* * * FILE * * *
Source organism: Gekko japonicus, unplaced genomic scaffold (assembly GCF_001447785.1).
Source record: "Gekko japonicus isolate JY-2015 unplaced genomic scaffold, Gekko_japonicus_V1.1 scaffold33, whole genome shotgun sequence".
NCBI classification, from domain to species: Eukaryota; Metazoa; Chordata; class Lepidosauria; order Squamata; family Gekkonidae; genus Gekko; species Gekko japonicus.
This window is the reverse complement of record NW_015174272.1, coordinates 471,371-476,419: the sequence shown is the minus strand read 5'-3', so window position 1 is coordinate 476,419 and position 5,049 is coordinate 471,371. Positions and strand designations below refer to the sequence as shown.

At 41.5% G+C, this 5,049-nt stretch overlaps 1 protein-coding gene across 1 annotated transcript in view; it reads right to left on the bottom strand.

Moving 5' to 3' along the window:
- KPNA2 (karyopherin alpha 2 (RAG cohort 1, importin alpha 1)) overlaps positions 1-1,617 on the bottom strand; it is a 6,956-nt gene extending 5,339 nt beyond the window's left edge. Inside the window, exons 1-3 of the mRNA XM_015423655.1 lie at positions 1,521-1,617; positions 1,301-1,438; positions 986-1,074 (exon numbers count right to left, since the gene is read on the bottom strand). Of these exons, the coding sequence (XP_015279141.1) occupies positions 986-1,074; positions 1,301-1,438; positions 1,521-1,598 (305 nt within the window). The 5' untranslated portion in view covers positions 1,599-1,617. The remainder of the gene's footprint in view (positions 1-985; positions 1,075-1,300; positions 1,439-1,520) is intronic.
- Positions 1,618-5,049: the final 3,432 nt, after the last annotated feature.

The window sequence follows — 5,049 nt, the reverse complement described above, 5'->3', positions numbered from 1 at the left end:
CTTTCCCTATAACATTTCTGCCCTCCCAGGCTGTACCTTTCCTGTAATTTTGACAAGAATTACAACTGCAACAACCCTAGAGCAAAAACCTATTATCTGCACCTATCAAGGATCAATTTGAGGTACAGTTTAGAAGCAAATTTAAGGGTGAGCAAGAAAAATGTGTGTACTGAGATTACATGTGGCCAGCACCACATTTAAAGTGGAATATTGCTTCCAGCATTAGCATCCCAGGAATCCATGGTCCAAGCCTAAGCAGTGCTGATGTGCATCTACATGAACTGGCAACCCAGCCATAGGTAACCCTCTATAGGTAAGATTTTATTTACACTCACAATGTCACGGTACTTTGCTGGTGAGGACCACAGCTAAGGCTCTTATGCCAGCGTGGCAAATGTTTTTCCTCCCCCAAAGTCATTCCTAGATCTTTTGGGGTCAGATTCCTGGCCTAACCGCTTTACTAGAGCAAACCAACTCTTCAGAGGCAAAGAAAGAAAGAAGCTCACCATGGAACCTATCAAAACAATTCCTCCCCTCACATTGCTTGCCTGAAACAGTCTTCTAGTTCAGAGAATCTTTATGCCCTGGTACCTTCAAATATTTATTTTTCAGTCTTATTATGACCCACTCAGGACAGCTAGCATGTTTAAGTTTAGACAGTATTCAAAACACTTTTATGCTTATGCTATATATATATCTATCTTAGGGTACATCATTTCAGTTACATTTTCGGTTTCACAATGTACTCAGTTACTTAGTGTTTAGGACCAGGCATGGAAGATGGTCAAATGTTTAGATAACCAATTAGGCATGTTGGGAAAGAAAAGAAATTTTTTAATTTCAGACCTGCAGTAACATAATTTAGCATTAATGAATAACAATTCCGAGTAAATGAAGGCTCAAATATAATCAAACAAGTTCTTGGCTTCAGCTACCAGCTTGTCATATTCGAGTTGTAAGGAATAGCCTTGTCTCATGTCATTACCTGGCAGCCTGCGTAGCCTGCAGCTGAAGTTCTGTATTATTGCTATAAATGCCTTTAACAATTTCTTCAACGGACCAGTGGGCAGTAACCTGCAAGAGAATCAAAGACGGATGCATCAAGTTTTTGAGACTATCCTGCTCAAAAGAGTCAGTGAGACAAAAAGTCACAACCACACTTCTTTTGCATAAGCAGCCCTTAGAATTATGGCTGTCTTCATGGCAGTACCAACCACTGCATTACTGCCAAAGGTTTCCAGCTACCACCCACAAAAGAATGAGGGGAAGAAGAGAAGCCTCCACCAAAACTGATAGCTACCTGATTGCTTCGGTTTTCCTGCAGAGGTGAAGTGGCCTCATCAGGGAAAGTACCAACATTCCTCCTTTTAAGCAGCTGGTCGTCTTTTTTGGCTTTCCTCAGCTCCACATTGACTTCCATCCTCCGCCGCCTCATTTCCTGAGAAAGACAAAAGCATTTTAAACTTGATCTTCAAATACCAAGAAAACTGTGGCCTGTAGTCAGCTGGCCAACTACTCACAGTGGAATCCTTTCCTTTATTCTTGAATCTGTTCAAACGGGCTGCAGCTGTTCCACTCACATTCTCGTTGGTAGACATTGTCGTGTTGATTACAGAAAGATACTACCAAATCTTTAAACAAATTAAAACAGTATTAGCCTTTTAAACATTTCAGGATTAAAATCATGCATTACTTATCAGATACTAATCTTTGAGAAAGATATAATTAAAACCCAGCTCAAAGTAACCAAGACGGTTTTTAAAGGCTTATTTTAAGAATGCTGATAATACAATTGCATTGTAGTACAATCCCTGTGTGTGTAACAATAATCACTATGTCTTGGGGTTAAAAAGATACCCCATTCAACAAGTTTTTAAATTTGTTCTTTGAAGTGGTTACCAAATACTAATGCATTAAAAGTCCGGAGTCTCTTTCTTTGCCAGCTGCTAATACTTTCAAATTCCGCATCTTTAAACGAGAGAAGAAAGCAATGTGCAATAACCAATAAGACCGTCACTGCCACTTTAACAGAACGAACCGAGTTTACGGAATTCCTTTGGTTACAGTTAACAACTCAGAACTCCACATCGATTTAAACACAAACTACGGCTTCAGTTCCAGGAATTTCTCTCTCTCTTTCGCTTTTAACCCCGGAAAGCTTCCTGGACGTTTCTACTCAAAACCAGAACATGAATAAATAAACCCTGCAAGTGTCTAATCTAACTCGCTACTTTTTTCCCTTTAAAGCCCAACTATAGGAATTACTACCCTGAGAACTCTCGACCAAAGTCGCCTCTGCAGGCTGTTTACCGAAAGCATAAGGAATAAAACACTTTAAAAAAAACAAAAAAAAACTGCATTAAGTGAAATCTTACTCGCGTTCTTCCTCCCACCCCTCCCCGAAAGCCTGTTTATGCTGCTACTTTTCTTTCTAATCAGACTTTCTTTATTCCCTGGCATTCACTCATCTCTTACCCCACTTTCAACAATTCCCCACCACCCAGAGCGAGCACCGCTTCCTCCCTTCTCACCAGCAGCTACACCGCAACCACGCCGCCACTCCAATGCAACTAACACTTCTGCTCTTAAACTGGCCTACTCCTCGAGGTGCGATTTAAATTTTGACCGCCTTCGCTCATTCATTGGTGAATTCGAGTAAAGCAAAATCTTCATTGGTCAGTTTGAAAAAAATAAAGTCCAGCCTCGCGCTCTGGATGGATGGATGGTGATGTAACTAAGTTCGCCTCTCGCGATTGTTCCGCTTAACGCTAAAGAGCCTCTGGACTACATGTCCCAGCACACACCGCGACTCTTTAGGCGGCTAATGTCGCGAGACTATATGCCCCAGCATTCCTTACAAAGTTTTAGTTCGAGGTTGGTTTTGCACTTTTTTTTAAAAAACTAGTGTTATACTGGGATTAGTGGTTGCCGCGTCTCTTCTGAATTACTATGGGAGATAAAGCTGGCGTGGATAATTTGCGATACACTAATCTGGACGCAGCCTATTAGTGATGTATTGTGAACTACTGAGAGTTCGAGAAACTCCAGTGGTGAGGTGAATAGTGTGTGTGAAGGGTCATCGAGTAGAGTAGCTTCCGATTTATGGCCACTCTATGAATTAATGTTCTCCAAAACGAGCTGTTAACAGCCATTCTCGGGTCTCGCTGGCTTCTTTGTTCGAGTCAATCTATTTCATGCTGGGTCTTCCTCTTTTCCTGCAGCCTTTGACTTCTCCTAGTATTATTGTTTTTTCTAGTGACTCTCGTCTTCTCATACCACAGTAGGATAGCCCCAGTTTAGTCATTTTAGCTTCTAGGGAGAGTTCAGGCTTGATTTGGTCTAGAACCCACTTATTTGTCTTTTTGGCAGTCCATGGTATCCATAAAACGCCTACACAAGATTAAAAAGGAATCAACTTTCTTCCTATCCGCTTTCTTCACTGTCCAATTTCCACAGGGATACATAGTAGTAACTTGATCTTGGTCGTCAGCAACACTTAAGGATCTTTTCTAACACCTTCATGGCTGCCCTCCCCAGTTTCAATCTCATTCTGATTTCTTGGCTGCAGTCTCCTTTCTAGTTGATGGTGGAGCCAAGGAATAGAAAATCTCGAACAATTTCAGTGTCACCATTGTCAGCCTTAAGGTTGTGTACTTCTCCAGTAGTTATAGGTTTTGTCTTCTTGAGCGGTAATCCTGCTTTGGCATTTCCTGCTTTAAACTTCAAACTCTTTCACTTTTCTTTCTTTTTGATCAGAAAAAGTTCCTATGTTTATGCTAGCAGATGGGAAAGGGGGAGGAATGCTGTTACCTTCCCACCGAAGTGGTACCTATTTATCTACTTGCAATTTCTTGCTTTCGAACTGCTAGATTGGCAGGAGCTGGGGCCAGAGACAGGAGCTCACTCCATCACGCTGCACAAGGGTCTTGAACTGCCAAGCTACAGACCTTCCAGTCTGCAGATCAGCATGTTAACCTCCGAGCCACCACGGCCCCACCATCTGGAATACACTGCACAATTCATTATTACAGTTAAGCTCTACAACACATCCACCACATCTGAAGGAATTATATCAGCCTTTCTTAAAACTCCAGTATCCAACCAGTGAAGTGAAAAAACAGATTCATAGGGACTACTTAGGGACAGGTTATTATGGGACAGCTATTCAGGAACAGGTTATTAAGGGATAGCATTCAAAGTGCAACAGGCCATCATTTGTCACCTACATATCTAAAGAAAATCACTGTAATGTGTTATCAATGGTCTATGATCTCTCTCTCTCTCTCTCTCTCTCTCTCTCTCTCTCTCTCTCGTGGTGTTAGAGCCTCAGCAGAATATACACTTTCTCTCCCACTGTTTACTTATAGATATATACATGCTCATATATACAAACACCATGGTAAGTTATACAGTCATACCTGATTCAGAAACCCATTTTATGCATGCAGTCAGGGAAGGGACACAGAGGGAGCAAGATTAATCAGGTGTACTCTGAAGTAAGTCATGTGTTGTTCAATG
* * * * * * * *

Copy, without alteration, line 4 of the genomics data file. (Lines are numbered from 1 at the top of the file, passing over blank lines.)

This window is the reverse complement of record NW_015174272.1, coordinates 471,371-476,419: the sequence shown is the minus strand read 5'-3', so window position 1 is coordinate 476,419 and position 5,049 is coordinate 471,371. Positions and strand designations below refer to the sequence as shown.